When something is described as ambiguous, it means that it is confusing, unclear, or open to different interpretations. Entrepreneurs face ambiguous situations all the time; it’s the nature of the business. For example, entrepreneurs make decisions about pricing, marketing, vendors, and finances that don’t have certain outcomes. In addition, entrepreneurs often have to make choices for their businesses based on limited information.
When faced with choices that have uncertain outcomes, our brains tend to rely on mental shortcuts, which can lead to cognitive biases. One of these cognitive biases is called the ambiguity effect. The ambiguity effect leads us to believe that outcomes with the highest known probability are always the best for the business, but that’s not always true. Let’s explore the ambiguity effect, our tolerance for ambiguity, and how you can manage uncertain situations that arise in work and life.
When we avoid options with less information
The ambiguity effect works like this: when faced with deciding between two possible outcomes — one with a known probability and one with an unknown probability – research shows that we tend to choose the option with the known probability. Our brains skip the hard part of making estimates or guesses about the ambiguous choice and go straight for the more familiar option. In other words, we don’t like to mess around with the unknown, so we avoid it as much as we can.
The most famous example of the ambiguity effect comes from Ellsberg’s paradox. The experiment he described went something like this:
- There are two buckets, and each one has 100 black balls and red balls.
- You know that the first bucket has 50 red balls and 50 white balls
- You don’t know the ratio of black to red balls in the second bucket.
Someone asks you to place a bet on a ball color and choose your bucket. You decide to bet $40 that you will pull out a red ball. Which bucket do you select?
The second bucket could have 99 red balls and one black ball, or vice versa. Without knowing the ratio, we can’t calculate our odds of winning. So, in most cases, people choose the first because they know they have a 50% chance of winning the money. However, by avoiding the ambiguous choice, we may miss the opportunity to take a risk and increase our odds of winning.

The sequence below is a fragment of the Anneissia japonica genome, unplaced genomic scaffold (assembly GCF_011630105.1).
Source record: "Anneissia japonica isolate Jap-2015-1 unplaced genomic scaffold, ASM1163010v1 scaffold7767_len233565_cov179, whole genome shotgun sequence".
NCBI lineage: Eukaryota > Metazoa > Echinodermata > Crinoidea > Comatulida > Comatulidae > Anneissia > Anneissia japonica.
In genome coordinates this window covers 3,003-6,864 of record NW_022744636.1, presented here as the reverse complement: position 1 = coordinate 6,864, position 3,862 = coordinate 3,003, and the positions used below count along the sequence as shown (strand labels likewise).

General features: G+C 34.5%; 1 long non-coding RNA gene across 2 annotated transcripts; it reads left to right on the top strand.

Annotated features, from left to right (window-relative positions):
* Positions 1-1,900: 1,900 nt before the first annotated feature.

The impact of the ambiguity effect
If you’re not someone who spends time betting on balls in buckets, consider how the ambiguity effect influences our shopping habits. One study found that people tend to choose products and services from well-known brands because they believe that familiar brands have better quality products than lesser-known brands. Since consumers don’t know anything about the unfamiliar brand, they stick with brands they have seen before. It sounds like a safe bet, right? Not necessarily.
The buyer faces three potential consequences for their decision:
- The buyer chooses a mediocre product because they aren’t aware that an unfamiliar brand has the best quality item.
- The buyer loses money by spending it on a more expensive brand-name product that doesn’t work as well as its competitors.
- The buyer misses out on the opportunity to put their money into a product that will meet their needs.
Or, from the business owner’s perspective, you miss out on income for your superior product because the shopper didn’t recognize your brand.